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5 Common Types of Yoga

Wong Shu Lee  

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  June 18, 2022

The International Day of Yoga has been celebrated annually on 21 June since 2015, following its inception in the United Nations General Assembly in 2014. 

 

Yoga has come a long way in the past few years. Take a look at any studio’s schedule and you’ll see so many different types of yoga, from hatha yoga and yin yoga to vinyasa yoga and ashtanga yoga. 

 

You might have even heard about — or tried — some of the more modern and unusual iterations of the ancient practice: hip-hop yoga, HIIT yoga, and aerial yoga…just to name a few. 

 

Do you know what is yoga? The spirit of yoga is the union between the body, mind, and spirit. The real purpose of practicing yoga is about discovering and connecting with your own body encompasses balance, proper stretching techniques, breathing, meditation, and centering the mind and spirit. 

 

It ignores the “no pain, no gain” philosophy that’s rife in fitness communities. Yoga is not a place to push through, go beyond your edge, or ignore your body. The primary tenet is ahimsa or non-harming, and that starts with choosing the right type of yoga for you. 

 

When you’re trying to determine which of the different types of yoga is best for you, remember that there is no right or wrong one— just one that you think is best for you at this moment. 

 

Vinyasa Yoga

 

Vinyasa yoga is also called “flow yoga” or “vinyasa flow”. It is an incredibly common style. The word “vinyasa” translates to “place in a special way,” which is often interpreted as linking breath and movement. You’ll often see words like slow, dynamic, or mindful paired with vinyasa or flow to indicate the intensity of practice.

 

Vinyasa yoga is suitable for those who’ve never tried yoga as well as those who’ve been practicing for years.

 

Who Might Like It: Anyone who wants more movement and less stillness from their yoga practice.

 

Hatha Yoga

 

Hatha yoga derives its name from the Sanskrit words for sun and moon, and it’s designed to balance opposing forces. The balance in hatha yoga might come from strength and flexibility, physical and mental energy, or breath and the body. 

 

It’s often used as a catch-all term for the physical side of yoga, is more traditional in nature, or is billed as yoga for beginners. Hatha translates to ‘forceful,’ but it relates more to the aspect of concentration and regularity of practice rather than applying unnecessary force to the body.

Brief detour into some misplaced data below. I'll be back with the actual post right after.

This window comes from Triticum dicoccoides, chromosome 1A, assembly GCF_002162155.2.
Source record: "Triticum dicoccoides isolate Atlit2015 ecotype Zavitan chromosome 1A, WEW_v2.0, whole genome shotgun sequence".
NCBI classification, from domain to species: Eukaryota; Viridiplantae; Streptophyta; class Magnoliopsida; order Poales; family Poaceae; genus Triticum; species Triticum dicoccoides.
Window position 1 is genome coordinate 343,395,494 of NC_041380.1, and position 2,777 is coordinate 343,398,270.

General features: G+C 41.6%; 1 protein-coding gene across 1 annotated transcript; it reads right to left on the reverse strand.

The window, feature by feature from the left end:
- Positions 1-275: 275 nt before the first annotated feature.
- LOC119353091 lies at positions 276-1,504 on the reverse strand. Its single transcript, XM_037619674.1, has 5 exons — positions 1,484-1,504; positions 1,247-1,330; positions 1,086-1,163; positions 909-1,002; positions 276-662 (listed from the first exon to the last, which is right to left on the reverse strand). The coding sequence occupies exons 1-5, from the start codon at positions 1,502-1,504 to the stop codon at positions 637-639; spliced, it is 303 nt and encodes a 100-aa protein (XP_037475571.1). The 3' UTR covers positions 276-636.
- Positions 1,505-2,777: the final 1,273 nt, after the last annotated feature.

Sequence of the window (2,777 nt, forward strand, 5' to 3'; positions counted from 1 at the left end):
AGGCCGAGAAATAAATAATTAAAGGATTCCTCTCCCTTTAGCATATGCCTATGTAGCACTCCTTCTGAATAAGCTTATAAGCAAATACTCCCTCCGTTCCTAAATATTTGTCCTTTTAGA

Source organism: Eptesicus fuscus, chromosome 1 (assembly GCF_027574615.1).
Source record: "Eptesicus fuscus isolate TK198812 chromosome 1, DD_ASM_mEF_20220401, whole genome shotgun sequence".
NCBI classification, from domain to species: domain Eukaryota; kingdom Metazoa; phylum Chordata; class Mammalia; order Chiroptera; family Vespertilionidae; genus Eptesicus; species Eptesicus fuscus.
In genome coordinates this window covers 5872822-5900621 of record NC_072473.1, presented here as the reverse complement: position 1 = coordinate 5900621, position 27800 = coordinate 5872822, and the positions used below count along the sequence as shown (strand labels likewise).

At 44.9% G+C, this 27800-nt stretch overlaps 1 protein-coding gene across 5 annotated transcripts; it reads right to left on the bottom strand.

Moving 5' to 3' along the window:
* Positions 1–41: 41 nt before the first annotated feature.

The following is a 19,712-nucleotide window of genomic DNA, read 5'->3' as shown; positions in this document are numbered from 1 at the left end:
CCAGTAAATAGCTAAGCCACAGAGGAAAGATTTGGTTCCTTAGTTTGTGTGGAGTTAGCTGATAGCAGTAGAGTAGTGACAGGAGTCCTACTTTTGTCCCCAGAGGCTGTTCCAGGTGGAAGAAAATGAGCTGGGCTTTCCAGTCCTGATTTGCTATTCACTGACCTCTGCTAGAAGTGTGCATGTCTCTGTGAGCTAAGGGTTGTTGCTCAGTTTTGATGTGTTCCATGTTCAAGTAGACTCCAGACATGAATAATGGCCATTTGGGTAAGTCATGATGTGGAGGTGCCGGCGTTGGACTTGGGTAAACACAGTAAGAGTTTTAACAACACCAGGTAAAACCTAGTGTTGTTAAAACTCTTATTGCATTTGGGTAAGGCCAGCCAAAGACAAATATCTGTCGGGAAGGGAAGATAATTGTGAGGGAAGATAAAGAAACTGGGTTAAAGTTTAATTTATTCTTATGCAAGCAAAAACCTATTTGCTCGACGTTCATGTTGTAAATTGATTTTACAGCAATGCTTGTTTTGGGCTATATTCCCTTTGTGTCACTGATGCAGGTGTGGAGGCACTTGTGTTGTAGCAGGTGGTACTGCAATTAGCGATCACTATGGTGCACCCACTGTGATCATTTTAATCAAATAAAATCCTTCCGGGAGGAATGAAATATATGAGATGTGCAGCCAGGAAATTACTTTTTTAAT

Who Might Like It: Anyone looking for a balanced practice, or those in search of a gentler type of yoga.

 

Yin Yoga

 

Yin yoga is a slower style of yoga in which poses are held for a minute and eventually up to five minutes or more. It is a type of yoga with roots in martial arts as well as yoga, and it’s designed to increase circulation in the joints and improve flexibility. 

 

The practice focuses on the hips, lower back, and thighs and uses props like bolsters, blankets, and blocks to let gravity do the work, helping to relax. While other forms of yoga focus on the major muscle groups, yin yoga targets the body’s connective tissues.

 

Who Might Like It: Those who need to stretch out after a tough workout, or anyone interested in a slower-paced practice.

 

Prenatal Yoga

 

Yoga can be a wonderful workout for moms-to-be. It often focuses on easing pains associated with pregnancy, such as sore hips or an aching low back. Prenatal yoga provides stress relief, exercise, and self-care in one session, and the breathing exercises can come in handy during labor and delivery.

 

Since this is a practice designed specifically for moms-to-be, it excludes poses that might be too taxing or unsafe for the changing body. Yoga for pregnancy also often includes plenty of exercises to prepare your body for delivery, like squats and pelvic floor work.

 

Who Might Like It: Moms-to-be and new moms who are easing back into exercise.

 

Aerial Yoga

 

Aerial yoga — sometimes called anti-gravity yoga — is relatively new, but quickly catching on. It involves traditional yoga poses with the added support of a strong, silky hammock that hangs from the ceiling. 

 

The hammock is used as a supportive prop in poses like pigeon or downward dog and helps you more easily perform inverted poses (like headstands and handstands) that might be beyond your abilities or comfort levels. It’s also used for a cocoon-like savasana (the final resting pose at the end of a yoga class). 

 

Who Might Like It: Those who want a nontraditional yoga experience, or anyone who wants the benefits of inversions but might fear going upside down on their own.

 

Every style of yoga has its unique benefits, and you might encounter a mix of many types of yoga in the same class. Just be open up to enjoy the benefits of yoga! 

 

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